Look! I’m a scientist!

Who’s up for a little autobiography tied into an age-old debate?

I’ve always been something of an engineer.  My Dad enjoys telling the story of when I was barely able to walk: I fixed a loose bicycle wheel by tightening a loose screw while my Dad was busy talking to a neighbor.  When my family set up our first household computer (early 90s…oh, 386 IBM Compatible, how I miss thee), I took a few lessons from my Dad to get me going. Within weeks, I was the one handing out pointers.

So I suppose it would come as no surprise, then, that I think evolution is the best explanation we have for how life as we know it today came about.  The longtime followers of this blog may remember to point out, though: “But you’re Catholic!  And a practicing one at that!  What about the creation story?”

Well, dear readers, I have this to say about that:


Yes, I believe in the creation story.  I also believe in evolution.  And I think Texas’ recent attempt to include creation in science textbooks, were it to eventually succeed, would be a truly awful mistake.  I’ve heard two key phrases repeated (ad nauseum) to justify this move, and I will address both of them separately, though they tend to refer back to each other.

“It will encourage critical thinking”

I don’t think “critical thinking” means what you think it means.  “Critical thinking” does not mean placing two seemingly conflicting ideologies side by side and forcing young impressionable minds to choose (as an aside, there’s not a snowball’s chance in hell the two ideologies will be presented coherently or equally, so an inherent bias is most certainly going to pressure said students one way or the other).  “Critical thinking” involves making coherent arguments based on verifiable evidence (or lack thereof), and considering, based on the parameters of the system, whether or not a given conclusion is viable.

Let me first say that evolution and creationism are not equivalent.  They cannot be compared side by side in such a fashion.  Creationism deals exclusively with how life came into existence; evolution, on the other hand, deals strictly with how life in its current state came to be.  There is some overlap, yes, but it’s not necessarily a question of one versus the other; they may not be mutually exclusive.  Evolution makes no attempt to explain how life initially appeared (this remains one of the unsolved mysteries of biology), and should not be construed as such.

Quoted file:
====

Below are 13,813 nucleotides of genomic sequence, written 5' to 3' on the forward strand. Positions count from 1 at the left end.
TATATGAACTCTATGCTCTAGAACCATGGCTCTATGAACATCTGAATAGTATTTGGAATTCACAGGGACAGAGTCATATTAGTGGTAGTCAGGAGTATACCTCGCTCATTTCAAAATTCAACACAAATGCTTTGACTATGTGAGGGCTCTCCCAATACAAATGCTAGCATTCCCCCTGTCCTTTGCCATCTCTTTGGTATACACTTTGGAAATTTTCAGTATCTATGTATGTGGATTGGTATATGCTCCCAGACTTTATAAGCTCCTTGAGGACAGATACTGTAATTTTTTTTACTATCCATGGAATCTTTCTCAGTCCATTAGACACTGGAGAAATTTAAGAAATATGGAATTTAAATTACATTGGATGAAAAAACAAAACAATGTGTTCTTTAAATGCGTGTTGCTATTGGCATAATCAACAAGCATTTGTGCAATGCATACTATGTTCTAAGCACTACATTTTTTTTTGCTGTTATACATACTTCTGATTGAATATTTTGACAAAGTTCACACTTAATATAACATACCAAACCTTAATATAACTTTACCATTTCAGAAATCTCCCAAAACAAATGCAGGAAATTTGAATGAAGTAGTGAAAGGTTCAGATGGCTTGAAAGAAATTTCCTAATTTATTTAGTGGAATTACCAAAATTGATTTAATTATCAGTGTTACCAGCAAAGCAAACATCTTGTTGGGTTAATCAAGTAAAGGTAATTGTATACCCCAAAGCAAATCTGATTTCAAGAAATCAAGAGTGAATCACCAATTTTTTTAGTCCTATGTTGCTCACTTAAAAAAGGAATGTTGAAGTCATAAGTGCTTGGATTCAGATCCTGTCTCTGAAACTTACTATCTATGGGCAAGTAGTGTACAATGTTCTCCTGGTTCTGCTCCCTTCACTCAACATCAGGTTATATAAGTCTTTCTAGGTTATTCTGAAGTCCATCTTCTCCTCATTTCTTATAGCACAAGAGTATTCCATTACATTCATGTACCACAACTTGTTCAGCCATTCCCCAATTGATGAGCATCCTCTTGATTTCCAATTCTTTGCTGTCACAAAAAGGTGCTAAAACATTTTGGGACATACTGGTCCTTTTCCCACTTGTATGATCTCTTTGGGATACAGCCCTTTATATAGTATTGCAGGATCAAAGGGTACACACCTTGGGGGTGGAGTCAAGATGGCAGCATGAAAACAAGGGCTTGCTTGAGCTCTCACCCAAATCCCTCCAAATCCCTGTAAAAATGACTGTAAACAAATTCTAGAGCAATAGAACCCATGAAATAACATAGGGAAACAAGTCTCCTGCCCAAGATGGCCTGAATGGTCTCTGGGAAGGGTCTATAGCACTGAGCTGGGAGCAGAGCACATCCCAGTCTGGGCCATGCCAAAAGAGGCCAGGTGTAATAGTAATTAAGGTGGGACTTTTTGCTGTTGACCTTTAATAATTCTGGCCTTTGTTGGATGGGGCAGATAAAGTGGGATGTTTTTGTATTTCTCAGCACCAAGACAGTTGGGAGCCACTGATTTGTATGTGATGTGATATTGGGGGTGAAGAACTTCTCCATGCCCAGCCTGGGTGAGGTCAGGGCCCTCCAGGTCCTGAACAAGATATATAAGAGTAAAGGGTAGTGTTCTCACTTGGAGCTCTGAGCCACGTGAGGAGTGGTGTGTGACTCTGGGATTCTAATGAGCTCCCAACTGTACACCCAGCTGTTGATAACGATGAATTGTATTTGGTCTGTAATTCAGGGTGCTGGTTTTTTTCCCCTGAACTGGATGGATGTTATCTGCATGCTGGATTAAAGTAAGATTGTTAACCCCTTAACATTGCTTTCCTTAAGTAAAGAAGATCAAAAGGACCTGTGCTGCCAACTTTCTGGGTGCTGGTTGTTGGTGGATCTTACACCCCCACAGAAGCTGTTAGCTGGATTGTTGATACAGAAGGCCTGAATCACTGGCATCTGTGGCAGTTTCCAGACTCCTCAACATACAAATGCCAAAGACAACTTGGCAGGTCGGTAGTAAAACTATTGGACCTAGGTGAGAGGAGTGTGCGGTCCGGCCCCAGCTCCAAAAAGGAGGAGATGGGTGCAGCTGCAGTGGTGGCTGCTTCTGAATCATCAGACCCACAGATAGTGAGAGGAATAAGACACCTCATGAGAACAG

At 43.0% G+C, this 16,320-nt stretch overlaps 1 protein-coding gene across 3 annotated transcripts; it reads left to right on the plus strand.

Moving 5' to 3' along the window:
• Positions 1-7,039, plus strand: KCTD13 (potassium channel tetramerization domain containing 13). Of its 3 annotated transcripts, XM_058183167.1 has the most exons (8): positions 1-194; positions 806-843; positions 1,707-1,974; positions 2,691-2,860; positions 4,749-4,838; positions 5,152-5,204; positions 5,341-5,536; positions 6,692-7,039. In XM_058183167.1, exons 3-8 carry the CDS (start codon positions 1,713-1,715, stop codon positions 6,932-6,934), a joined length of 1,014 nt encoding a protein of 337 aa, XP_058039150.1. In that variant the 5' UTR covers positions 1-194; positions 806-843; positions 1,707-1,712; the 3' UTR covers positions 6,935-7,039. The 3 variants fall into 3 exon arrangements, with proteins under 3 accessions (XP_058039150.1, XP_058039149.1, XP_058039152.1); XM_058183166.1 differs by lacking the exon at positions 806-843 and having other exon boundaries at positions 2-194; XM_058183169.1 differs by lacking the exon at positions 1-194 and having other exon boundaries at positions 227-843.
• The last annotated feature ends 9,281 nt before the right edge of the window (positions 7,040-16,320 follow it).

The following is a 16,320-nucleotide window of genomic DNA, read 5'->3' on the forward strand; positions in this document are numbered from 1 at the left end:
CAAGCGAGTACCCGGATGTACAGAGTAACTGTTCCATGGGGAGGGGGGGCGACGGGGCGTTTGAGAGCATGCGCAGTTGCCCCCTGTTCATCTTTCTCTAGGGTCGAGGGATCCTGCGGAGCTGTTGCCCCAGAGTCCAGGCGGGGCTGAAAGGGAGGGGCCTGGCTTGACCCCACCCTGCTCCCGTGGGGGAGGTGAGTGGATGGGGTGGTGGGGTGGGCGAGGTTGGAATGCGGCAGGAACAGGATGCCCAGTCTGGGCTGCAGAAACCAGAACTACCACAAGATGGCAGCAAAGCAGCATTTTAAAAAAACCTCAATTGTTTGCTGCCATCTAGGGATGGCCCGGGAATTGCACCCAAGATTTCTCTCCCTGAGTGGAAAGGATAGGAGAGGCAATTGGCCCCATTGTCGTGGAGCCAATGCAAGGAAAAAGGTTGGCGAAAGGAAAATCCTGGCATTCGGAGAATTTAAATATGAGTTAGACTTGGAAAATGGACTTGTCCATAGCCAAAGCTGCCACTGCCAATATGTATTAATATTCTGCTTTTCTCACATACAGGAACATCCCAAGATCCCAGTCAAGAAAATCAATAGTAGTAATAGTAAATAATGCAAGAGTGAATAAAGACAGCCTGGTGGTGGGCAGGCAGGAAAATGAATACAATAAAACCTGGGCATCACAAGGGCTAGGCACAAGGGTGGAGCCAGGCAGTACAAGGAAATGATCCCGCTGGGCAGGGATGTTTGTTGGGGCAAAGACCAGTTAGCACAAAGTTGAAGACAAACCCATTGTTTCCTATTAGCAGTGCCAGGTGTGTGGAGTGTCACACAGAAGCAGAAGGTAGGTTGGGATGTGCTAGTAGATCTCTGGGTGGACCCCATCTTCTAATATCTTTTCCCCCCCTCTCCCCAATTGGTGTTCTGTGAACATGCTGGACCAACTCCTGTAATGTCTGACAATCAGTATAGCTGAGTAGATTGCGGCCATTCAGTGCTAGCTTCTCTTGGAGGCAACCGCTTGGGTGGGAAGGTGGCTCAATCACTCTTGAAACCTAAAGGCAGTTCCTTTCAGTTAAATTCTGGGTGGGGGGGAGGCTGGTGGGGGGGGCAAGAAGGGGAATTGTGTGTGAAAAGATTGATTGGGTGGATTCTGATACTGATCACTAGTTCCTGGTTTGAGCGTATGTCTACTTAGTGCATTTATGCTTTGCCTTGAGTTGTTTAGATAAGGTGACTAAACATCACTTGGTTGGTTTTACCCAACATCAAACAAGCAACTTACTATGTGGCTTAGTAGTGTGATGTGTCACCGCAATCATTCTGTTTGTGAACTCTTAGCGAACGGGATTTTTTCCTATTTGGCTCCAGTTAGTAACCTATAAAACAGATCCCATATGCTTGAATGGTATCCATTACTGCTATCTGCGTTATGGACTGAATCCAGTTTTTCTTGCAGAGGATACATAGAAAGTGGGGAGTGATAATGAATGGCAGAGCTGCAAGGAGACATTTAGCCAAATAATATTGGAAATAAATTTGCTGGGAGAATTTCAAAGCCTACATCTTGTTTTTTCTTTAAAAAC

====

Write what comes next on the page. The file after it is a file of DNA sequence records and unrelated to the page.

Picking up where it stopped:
I once had a fellow Catholic tell me he believed in microevolution (fur changing color, fins becoming more sweptback, beaks elongating, etc), but didn’t believe in macroevolution (fish sprouting legs, apes turning into humans, etc).  This would make sense if the world was only ~5,000 years old, as strict interpreters of the Bible argue.  But just for now, let’s assume that the Earth is, in fact, ~4.5 billion years old, just for the sake of argument.  Let’s also assume, then, that a microevolutionary event occurs once in a species every 2,000 years (it’s a proven fact that humans are, on average, several inches taller now than in the time of Christ).

Doing the math, that equates to well over two million microevolution events.  Two million (2,250,000 to be exact)!  I would put forth that a species would probably be utterly unrecognizeable after just a handful of such events, to say nothing of two million.  But we already know through other experiments that our DNA can mutate much more rapidly than that.  If you’ve done any studying on DNA replication, RNA transcription, and protein synthesis, you know just how significant an impact a single mutation/deletion/insertion in the DNA sequence can make.

This is certainly not proof of evolution.  But it is evidence, and a coherent argument.  And that, dear readers, is critical thinking.

“Evolution is just a theory”

Frankly, this argument screams of ignorance.  Everything is “just a theory”.  Ever heard of Hidden Markov Models?  Our entire universe is like the example of a casino that alternates between using a fair die (equal probability of any number) and a loaded die (one side is much more likely than the other five), and trying to determine what die is being used based only on the observed sequence of rolls.

We can’t possibly know the rules that govern our universe.  But we can observe that there is definitely some order and structure to how our universe operates, and try to infer rules from there based on further experimentation.  The Earth doesn’t sit still; the ocean doesn’t swap places with the sky; humans can’t flap their arms and fly.